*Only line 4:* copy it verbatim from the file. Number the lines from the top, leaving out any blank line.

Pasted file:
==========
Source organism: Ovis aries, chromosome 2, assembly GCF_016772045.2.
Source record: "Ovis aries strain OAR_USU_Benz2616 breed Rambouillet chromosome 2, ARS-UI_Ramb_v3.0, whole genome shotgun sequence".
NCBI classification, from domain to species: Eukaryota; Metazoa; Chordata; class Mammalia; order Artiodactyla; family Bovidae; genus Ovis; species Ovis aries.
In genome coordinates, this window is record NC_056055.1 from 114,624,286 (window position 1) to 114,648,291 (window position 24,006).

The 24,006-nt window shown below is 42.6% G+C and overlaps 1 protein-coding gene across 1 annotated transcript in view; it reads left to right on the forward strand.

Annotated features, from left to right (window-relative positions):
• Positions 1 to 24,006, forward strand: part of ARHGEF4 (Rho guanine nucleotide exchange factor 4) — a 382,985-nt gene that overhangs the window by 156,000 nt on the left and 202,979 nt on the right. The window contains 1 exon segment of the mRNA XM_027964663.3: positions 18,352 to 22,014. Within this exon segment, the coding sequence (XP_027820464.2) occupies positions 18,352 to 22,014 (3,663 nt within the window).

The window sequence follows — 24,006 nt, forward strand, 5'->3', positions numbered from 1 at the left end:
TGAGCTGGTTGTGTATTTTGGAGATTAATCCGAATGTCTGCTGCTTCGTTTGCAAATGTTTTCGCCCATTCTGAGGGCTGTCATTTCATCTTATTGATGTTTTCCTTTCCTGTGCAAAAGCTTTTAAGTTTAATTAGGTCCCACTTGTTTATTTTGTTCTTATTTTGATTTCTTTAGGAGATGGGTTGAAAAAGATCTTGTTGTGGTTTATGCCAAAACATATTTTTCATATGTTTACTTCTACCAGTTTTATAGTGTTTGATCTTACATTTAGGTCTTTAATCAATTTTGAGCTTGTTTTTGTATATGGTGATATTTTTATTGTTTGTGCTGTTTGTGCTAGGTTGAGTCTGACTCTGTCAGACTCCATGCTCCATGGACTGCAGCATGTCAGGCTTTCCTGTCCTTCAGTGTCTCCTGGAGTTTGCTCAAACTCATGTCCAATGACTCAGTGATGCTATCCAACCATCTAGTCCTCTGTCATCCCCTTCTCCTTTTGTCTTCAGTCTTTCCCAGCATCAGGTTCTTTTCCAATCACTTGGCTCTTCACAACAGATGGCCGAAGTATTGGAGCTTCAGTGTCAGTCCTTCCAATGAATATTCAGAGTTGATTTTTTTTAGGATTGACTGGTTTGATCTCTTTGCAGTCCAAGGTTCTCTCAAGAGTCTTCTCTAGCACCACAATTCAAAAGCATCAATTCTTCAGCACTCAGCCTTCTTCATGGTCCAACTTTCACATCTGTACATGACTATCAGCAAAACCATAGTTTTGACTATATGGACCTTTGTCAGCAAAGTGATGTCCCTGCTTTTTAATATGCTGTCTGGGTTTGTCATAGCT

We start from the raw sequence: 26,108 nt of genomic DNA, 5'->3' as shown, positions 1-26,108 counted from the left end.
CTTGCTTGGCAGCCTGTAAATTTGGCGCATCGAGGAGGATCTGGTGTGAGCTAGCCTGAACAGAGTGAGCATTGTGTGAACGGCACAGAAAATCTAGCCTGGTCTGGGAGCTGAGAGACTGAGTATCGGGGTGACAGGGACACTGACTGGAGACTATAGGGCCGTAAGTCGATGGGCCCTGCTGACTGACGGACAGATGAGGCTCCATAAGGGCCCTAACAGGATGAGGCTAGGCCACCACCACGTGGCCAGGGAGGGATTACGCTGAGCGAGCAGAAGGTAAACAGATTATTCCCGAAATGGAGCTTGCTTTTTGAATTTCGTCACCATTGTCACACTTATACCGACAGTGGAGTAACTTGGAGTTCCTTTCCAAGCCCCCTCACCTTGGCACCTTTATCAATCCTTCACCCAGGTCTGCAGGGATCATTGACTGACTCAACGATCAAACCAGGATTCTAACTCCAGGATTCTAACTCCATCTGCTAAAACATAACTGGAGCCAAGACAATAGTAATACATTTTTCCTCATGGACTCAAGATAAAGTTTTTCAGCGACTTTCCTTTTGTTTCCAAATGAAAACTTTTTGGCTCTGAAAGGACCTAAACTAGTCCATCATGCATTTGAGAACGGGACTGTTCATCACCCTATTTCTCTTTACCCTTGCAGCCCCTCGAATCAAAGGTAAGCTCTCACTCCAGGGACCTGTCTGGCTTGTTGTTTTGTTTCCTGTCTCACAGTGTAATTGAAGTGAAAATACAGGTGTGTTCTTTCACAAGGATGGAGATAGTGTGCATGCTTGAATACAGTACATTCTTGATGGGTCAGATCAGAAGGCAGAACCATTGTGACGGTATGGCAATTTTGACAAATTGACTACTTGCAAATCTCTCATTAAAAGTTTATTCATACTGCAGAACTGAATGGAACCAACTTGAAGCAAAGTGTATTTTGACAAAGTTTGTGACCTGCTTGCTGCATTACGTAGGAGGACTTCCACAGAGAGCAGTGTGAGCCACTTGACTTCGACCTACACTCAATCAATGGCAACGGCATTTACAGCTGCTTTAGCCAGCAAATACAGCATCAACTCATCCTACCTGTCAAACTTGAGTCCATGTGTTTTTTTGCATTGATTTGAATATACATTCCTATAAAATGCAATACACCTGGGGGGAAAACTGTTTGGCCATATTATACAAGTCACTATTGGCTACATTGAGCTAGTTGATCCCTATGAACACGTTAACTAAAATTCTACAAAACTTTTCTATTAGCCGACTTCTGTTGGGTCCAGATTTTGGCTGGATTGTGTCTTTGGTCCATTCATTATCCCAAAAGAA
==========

In genome coordinates, this window is record NC_056055.1 from 114,624,286 (window position 1) to 114,648,291 (window position 24,006).